Thursday, July 29, 2010

Where the Heart Opens



This is how a human being can change:





There's a worm addicted to eating grape leaves.
Suddenly he wakes up,
call it grace, whatever, something
wakes him up, and he's no longer a worm. 




He's the entire vineyard, 
and the orchard too,
the fruit, the trunks,
a growing wisdom and joy
that doesn't need to devour.







This is how you change
when you go to the orchard
where the heart opens:




~Rumi







14 comments:

  1. You have apples, many apples. And, you have grapes. That looks like an old tub.

    You must be having a blast with all that fruit.

    Something about a bear?

    (Jack Matthews, Sage to Meadow)

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  2. Two of these old tubs were left here, along with many other useful items. It's been fun discovering something new almost every day.

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  3. Beautiful, just beautiful. Both the words and the pics! Thanks so much for sharing them!

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  4. Thank you, Joan! I was just wondering if you'd made the move to Tennessee yet...

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  5. Hope you're not planning on lifting the tub of apples, way too heavy. Looks great, change is fun too.

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  6. Hi Linda! I transferred a few off the top and then, yes, I did lift it. Heavy, but satisfying to carry. The weight felt good. I took them to my fridge in the nearby cabin, the perfect temporary storage.

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  7. Hello Teresa! Those lovely apples and pretty photos of yours! There are so many apples now and they are just delicious. Your climate is good for grapes too. Not here, but I have sown some seeds in a pot and I have now got the finest little cute "grape-tree". It has grown and was moved to a larger pot. Do you know when it will get flowers? It's now one year old.
    Cheers
    Grethe

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  8. Grethe, I am woefully ignorant, with much to learn, about the things that were here when I arrived. I have to figure out proper pruning and when to pick. As far as your little tree goes, grapes actually grow on the vines that should develop and they will need a trellis or some such thing for support eventually. Climates and the types of grapes all add to the need for more information. If I find out anything helpful, I will surely share it with you.

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  9. Hej Teresa! Thank you, I don't think my little grape tree will ever come so far. It's growing in my window! I don't have a garden anymore. I also have a "lemon tree", grown from seeds from a lemon, it is now almost 1 meter high and very fine! When I rub a leaf it smells like lemon.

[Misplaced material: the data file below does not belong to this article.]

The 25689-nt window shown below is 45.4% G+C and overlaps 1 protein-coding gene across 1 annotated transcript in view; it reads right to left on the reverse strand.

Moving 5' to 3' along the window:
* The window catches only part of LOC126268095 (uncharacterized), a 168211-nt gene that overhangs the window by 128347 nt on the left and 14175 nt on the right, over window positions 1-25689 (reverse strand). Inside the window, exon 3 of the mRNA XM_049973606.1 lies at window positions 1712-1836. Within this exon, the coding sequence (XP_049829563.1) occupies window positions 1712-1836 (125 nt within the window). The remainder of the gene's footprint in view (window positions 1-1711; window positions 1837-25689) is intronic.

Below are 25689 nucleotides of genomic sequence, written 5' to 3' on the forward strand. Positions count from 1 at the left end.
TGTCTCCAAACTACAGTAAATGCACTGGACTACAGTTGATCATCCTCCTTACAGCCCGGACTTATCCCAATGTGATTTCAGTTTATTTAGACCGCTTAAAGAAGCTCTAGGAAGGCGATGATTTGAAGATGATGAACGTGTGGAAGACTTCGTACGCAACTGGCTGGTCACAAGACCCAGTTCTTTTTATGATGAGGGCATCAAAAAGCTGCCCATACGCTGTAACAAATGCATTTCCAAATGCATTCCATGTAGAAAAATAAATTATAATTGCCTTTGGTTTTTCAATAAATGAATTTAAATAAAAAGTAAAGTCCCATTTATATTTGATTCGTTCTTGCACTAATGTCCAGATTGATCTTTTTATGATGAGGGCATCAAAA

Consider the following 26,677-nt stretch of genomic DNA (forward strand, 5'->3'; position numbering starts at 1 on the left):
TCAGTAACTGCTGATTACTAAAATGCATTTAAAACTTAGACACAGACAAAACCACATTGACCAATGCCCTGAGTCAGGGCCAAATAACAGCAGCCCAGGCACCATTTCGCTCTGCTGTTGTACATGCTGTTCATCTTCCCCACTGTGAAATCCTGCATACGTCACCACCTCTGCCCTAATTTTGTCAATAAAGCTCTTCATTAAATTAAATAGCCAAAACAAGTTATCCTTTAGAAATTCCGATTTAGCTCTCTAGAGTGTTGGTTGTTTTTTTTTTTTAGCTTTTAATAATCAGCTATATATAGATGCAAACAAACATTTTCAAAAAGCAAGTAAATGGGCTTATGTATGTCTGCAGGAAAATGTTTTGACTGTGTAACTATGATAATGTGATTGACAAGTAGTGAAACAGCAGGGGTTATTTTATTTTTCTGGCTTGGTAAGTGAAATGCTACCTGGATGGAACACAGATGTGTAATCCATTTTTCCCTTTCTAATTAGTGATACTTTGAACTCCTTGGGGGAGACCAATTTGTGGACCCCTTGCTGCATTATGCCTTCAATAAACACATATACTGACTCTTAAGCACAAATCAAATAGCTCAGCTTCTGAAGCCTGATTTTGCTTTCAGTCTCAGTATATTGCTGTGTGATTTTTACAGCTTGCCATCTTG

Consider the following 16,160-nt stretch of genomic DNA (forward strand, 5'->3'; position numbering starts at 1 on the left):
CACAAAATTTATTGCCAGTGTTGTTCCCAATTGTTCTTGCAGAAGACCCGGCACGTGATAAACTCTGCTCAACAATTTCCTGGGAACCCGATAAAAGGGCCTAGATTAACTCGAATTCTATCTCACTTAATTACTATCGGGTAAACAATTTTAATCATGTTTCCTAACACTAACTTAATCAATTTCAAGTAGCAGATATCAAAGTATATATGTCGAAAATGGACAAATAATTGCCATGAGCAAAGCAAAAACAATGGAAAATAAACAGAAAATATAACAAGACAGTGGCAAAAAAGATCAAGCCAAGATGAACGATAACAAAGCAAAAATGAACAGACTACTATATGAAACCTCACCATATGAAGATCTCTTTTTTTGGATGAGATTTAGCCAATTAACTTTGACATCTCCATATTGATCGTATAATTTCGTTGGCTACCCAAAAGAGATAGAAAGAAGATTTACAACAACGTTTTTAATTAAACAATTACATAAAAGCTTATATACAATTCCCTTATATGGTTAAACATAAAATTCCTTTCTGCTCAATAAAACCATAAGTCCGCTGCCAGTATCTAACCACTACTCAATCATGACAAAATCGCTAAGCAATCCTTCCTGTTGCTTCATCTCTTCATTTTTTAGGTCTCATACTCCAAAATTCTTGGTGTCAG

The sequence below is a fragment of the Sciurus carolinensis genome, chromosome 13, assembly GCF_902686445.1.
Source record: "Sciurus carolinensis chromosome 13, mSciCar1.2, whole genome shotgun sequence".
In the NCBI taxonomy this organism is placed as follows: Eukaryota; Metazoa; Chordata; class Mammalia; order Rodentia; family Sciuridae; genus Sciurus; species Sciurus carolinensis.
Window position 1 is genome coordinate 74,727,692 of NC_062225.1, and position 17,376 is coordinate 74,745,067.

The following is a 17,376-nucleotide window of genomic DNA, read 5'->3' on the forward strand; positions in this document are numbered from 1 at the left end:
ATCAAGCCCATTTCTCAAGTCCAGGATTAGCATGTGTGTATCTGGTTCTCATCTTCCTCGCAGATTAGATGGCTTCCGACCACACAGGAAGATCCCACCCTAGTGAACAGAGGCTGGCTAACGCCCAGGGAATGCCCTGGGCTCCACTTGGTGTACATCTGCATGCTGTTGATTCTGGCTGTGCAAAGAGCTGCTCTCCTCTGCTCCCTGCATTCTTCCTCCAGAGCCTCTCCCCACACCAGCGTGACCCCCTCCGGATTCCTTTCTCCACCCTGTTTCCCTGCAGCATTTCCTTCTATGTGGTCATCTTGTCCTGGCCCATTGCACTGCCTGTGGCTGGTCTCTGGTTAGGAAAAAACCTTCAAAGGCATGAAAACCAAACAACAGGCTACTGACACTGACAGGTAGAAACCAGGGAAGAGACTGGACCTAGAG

Cheers
    Grethe

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  10. Those photos are so beautiful, I almost forgot to read your words.

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  11. God this is beautiful. The images, the words. In my Master's program I have just discovered that all of the texts for one particular class are books by Rumi. I can't wait to devour them, like the worm he speaks of. :)

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  12. SL: Thank You! The simple truth of Rumi's words grows on me more and more every day.

    Kristy: How great is that! You're going to love his poetry, his thoughts.

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  13. Teresa,
    The perfect blend of verse and images running through this post. Lovely. That photo of the red ladder in the shade with apples at base is itself yummy. Never too many apples and grapes. I haven't read all of Rumi, but those pieces I have read over time continue to ruminate. Sorry, couldn't resist. That last image of the apples in sunlight, surrounded by the lush greenery...magic.
    Hugs,
    Chris

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  14. Chris,
    Thank you for your kind words. My photos are improving bit by bit. I am ever so grateful for your comments, as your photography is so good. Your love of this world helps you to see what is there and then photo opps are everywhere, aren't they? I liked the apples in the sunlight, too. I think it speaks of hearts opening. I like your pun.
    Big Hug,
    Teresa

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